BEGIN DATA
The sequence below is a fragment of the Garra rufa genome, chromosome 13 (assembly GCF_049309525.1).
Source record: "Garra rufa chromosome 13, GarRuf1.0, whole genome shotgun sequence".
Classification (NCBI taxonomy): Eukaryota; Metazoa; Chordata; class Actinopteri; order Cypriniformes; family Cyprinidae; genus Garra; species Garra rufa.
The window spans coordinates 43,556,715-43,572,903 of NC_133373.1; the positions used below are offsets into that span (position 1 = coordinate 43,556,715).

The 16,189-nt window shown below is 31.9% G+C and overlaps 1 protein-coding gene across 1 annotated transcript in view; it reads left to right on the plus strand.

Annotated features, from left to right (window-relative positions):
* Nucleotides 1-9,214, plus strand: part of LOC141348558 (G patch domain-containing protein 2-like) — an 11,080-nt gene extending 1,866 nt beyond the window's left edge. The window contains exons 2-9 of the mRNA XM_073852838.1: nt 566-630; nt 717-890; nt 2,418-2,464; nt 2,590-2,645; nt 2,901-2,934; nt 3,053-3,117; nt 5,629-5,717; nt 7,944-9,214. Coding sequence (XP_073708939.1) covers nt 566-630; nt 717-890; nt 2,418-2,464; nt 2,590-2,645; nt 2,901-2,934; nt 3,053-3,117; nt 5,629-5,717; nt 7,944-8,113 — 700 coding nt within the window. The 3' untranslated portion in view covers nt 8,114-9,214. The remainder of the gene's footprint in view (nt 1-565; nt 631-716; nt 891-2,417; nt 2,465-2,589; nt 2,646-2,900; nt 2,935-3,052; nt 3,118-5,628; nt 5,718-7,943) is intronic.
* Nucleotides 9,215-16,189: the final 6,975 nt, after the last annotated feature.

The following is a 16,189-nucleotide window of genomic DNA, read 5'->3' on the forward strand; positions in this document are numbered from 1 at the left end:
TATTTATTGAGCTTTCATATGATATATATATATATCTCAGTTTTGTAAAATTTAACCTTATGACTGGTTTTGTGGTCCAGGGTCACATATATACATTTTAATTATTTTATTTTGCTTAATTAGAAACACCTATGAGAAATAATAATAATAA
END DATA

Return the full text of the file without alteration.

The sequence below is a fragment of the Garra rufa genome, chromosome 13 (assembly GCF_049309525.1).
Source record: "Garra rufa chromosome 13, GarRuf1.0, whole genome shotgun sequence".
Classification (NCBI taxonomy): Eukaryota; Metazoa; Chordata; class Actinopteri; order Cypriniformes; family Cyprinidae; genus Garra; species Garra rufa.
The window spans coordinates 43,556,715-43,572,903 of NC_133373.1; the positions used below are offsets into that span (position 1 = coordinate 43,556,715).

The 16,189-nt window shown below is 31.9% G+C and overlaps 1 protein-coding gene across 1 annotated transcript in view; it reads left to right on the plus strand.

Annotated features, from left to right (window-relative positions):
* Nucleotides 1-9,214, plus strand: part of LOC141348558 (G patch domain-containing protein 2-like) — an 11,080-nt gene extending 1,866 nt beyond the window's left edge. The window contains exons 2-9 of the mRNA XM_073852838.1: nt 566-630; nt 717-890; nt 2,418-2,464; nt 2,590-2,645; nt 2,901-2,934; nt 3,053-3,117; nt 5,629-5,717; nt 7,944-9,214. Coding sequence (XP_073708939.1) covers nt 566-630; nt 717-890; nt 2,418-2,464; nt 2,590-2,645; nt 2,901-2,934; nt 3,053-3,117; nt 5,629-5,717; nt 7,944-8,113 — 700 coding nt within the window. The 3' untranslated portion in view covers nt 8,114-9,214. The remainder of the gene's footprint in view (nt 1-565; nt 631-716; nt 891-2,417; nt 2,465-2,589; nt 2,646-2,900; nt 2,935-3,052; nt 3,118-5,628; nt 5,718-7,943) is intronic.
* Nucleotides 9,215-16,189: the final 6,975 nt, after the last annotated feature.

The following is a 16,189-nucleotide window of genomic DNA, read 5'->3' on the forward strand; positions in this document are numbered from 1 at the left end:
TATTTATTGAGCTTTCATATGATATATATATATATCTCAGTTTTGTAAAATTTAACCTTATGACTGGTTTTGTGGTCCAGGGTCACATATATACATTTTAATTATTTTATTTTGCTTAATTAGAAACACCTATGAGAAATAATAATAATAA